The Mob and The Mayor

The Mob and The Mayor

Persecution of the Salvation Army at the Victorian seaside

Stephen Huggins


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The Salvation Army is well known for its work with the poor and disadvantaged. There is, however, much more to the story of the Salvation Army than their highly commendable good works. They have been so closely identified with a programme of social action that their wider history has been marginalized. This history includes a period of astonishing levels of opposition and religious persecution which the Army faced in its early years. Many Salvationists were badly injured in violent street riots against them while at the same time facing imprisonment as the force of the law was brought to bear on their evangelism. Among all those places in Britain where the Salvation Army was persecuted, that in the south-coast town of Eastbourne during the 1880s and 1890s stands out as worthy of attention. The Sussex seaside resort played a hugely important part in the wider anti-Salvation Army narrative as it was in Eastbourne that opposition was among the most violent and protracted. Significantly and surprisingly, the vehemence and savagery was supported by the local Council and Mayor. The narrative of The Mob and The Mayor is chronological and entirely evidence based. It includes: Eyewitness accounts; newspaper reports; Parliamentary papers; Eastbourne Council & Watch Committee Meetings Minutes; and Salvation Army documents. Britain was at times at war with itself as the country came to terms with urban poverty resulting from the Industrial Revolution. The persecution of the Salvation Army at the Victorian seaside sheds a wider light on the struggles to promote social betterment for all.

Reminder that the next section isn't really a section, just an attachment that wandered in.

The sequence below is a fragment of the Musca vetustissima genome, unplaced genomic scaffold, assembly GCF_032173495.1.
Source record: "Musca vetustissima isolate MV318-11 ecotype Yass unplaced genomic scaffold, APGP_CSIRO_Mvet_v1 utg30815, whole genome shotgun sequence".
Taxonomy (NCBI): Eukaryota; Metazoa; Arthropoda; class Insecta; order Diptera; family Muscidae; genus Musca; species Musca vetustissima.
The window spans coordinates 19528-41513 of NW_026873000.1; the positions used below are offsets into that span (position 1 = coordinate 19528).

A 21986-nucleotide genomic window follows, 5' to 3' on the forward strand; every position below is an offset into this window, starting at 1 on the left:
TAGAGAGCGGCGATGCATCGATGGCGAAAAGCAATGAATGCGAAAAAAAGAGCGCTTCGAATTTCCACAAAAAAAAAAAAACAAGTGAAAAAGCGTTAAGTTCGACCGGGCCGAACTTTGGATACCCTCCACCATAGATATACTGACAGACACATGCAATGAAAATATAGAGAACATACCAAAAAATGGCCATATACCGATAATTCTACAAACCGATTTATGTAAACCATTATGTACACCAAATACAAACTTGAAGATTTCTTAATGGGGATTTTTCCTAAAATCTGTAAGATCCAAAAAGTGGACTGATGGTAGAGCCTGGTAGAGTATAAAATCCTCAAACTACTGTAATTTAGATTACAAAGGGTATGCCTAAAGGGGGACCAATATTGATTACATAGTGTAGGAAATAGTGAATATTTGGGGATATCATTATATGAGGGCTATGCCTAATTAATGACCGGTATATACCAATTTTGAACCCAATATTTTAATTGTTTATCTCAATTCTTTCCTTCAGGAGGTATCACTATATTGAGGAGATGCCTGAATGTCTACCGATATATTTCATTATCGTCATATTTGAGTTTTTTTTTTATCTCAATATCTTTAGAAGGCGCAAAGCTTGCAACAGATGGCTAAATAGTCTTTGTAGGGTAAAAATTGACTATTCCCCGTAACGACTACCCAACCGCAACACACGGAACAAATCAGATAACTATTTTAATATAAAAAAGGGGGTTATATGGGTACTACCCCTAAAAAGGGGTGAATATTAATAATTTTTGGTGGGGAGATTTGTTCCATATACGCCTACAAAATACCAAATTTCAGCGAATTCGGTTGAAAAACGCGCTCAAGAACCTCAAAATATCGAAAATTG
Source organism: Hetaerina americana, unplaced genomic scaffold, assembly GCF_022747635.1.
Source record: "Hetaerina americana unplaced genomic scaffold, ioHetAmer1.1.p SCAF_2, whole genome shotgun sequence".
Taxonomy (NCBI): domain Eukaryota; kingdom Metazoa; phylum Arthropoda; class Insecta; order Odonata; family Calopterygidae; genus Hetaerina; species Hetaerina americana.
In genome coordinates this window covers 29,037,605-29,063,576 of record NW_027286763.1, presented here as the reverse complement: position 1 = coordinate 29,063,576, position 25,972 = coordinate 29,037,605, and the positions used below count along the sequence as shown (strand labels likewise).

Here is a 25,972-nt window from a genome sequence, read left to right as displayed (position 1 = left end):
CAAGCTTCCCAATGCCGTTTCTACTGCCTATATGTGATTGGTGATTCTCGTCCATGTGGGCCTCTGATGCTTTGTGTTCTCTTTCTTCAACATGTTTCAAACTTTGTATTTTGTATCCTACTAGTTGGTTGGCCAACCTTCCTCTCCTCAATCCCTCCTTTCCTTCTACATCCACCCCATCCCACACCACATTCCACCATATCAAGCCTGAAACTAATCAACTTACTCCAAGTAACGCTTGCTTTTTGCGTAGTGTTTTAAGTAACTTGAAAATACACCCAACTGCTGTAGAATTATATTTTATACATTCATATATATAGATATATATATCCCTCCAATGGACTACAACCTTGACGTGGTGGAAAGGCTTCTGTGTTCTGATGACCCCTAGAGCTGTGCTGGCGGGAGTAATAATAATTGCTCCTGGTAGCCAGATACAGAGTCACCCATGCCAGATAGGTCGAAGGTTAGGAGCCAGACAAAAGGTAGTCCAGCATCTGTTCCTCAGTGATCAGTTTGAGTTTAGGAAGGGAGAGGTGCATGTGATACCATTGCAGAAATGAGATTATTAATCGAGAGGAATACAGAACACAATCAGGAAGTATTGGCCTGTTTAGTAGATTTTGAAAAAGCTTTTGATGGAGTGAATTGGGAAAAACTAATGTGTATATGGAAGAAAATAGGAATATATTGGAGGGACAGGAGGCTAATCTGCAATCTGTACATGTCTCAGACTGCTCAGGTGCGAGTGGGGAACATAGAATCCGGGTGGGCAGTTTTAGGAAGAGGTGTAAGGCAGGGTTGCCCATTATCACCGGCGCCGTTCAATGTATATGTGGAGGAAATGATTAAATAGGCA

Stephen Huggins:
Stephen Huggins has a keen interest in Victorian Studies. He is the author of two previous books – A Gentleman in Khaki Ordered South: The Boer War Diary of Corporal George Stokes and With Her Father’s Love: The Diary of a Victorian Rector’s Daughter